Uncertainty grips the U.S. Congress, where no consensus replacement has emerged to succeed Republican House Speaker John Boehner after his surprise resignation announcement. Half of Congress is effectively leaderless weeks before America risks defaulting on its national debt and enduring another partial government shutdown.

Video New Art Exhibit Focuses on Hope

Out of struggle and despair often comes hope. That idea is behind a new art exhibit at the American Visionary Art Museum in Baltimore, Maryland. "The Big Hope Show" features 25 artists, some of whom overcame trauma and loss. VOA’s Deborah Block reports.

Video Columbus Day Still Generates Controversy as US Holiday

The second Monday of October is Columbus Day in the United States, honoring explorer Christopher Columbus and his discovery of the Americas. The achievement is a source of pride for many, but for some the holiday is marked by controversy. Adrianna Zhang has more.

Video Anger Simmers as Turks Begin to Bury Blast Victims

The Turkish army carried out new air strikes on Kurdistan Workers Party (PKK) targets on Sunday, a day after the banned group announced a unilateral cease fire. The air raids apparently are in retaliation for the Saturday bombing in Turkey's capital Ankara that killed at least 95 people and wounded more than 200 others. But as Zlatica Hoke reports, there are suspicions that Islamic State is involved.

Video Bombings a Sign of Turkey’s Deep Troubles

Turkey has begun a three-day period of mourning following Saturday’s bomb attacks in the capital, Ankara, that killed nearly 100 people. With contentious parliamentary elections three weeks away, the attacks highlight the challenges Turkey is facing as it struggles with ethnic friction, an ongoing migrant crisis, and growing tensions with Russia. VOA Europe correspondent Luis Ramirez reports.

Video Afghanistan’s Progress Aided by US Academic Center

Recent combat in Afghanistan has shifted world attention back to the central Asian nation’s continuing civil war and economic challenges. But, while there are many vexing problems facing Afghanistan’s government and people, a group of academics in Omaha, Nebraska has kept a strong faith in the nation’s future through programs to improve education. VOA’s Greg Flakus has more from Omaha, Nebraska.

Video House Republicans in Chaos as Speaker Favorite Withdraws

The Republican widely expected to become the next speaker of the House of Representatives shocked his colleagues Thursday by announcing he was withdrawing his candidacy. The decision by Majority Leader Kevin McCarthy means the race to succeed retiring Speaker John Boehner is now wide open. VOA National Correspondent Jim Malone reports.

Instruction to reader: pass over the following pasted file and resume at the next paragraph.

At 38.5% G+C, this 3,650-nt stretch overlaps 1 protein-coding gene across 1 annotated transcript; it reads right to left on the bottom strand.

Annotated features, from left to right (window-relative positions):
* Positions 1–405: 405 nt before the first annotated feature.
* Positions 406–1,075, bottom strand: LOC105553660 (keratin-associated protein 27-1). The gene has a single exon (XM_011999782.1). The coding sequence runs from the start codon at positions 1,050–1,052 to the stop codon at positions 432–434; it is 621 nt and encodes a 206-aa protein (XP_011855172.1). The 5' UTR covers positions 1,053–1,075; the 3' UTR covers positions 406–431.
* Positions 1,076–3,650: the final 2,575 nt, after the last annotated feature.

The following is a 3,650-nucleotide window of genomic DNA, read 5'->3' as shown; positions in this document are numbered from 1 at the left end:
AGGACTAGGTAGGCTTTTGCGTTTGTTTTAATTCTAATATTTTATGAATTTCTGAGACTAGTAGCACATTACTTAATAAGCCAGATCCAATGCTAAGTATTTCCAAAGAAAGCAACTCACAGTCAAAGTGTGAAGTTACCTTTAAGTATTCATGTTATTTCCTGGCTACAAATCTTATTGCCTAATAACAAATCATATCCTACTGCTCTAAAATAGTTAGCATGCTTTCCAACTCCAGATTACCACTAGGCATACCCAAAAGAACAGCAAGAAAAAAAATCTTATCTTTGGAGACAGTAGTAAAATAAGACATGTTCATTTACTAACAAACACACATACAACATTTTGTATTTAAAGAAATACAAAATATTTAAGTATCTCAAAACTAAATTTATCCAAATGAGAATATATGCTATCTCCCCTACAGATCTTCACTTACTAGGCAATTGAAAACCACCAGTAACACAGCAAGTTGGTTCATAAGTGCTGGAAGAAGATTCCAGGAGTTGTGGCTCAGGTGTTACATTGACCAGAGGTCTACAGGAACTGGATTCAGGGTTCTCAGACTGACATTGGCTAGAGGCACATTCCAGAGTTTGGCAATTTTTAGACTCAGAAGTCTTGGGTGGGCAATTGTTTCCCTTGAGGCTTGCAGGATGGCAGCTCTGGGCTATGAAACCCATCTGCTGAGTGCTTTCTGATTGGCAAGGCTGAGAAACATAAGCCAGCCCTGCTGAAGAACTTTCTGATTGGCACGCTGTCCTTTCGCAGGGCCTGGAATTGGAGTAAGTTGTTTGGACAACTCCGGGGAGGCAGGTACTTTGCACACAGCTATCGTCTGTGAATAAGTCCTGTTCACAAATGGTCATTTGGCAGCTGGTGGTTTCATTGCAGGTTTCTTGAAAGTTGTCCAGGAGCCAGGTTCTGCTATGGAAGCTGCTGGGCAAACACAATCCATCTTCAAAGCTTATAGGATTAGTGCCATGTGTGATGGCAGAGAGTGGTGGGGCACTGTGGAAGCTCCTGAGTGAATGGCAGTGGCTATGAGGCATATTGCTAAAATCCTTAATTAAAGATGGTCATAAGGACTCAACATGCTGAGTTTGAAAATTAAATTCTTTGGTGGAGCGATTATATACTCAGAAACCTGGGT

Video German, US Officials Investigate Volkswagen

German officials have taken steps to restore some of the reputation their car industry has lost after a recent Volkswagen diesel emissions scandal. Authorities have searched Volkswagen headquarters and other locations in an effort to identify the culprits in the creation of software that helps cheat on emission tests. Meanwhile, a group of lawmakers in Washington held a hearing to get to the bottom of the cheating strategy that was first discovered in the United States. Zlatica Hoke reports.

Video Why Are Gun Laws So Hard for Congress to Tackle?

Since taking office, President Barack Obama has spoken out or issued statements about 15 mass shootings. The most recent shooting, in which 10 people were killed at a community college, sparked outrage over the nation's gun laws. But changing those laws isn't as easy as many think. VOA's Carolyn Presutti reports.

Video In 'He Named Me Malala,' Guggenheim Finds Normal in Extraordinary

Davis Guggenheim’s documentary "He Named Me Malala" offers a probing look into the life of 18-year-old Malala Yousafsai, the Pakistani teenager who, in 2012, was shot in the head by the Taliban for standing up for her right to education in her hometown in Pakistan's Swat Valley. Guggenheim shows how, since then, Malala has become a symbol not as a victim of brutal violence, but as an advocate for girls’ education throughout the world. VOA’s Penelope Poulou has more.

Video Paintable Solar Cells May Someday Replace Silicon-Based Panels

Solar panels today are still factory-manufactured, with the use of some highly toxic substances such as cadmium chloride. But a researcher at St. Mary’s College, Maryland, says we are close to being able to create solar panels by painting them on a suitable surface, using nontoxic solutions. VOA’s George Putic reports.

VOA Blogs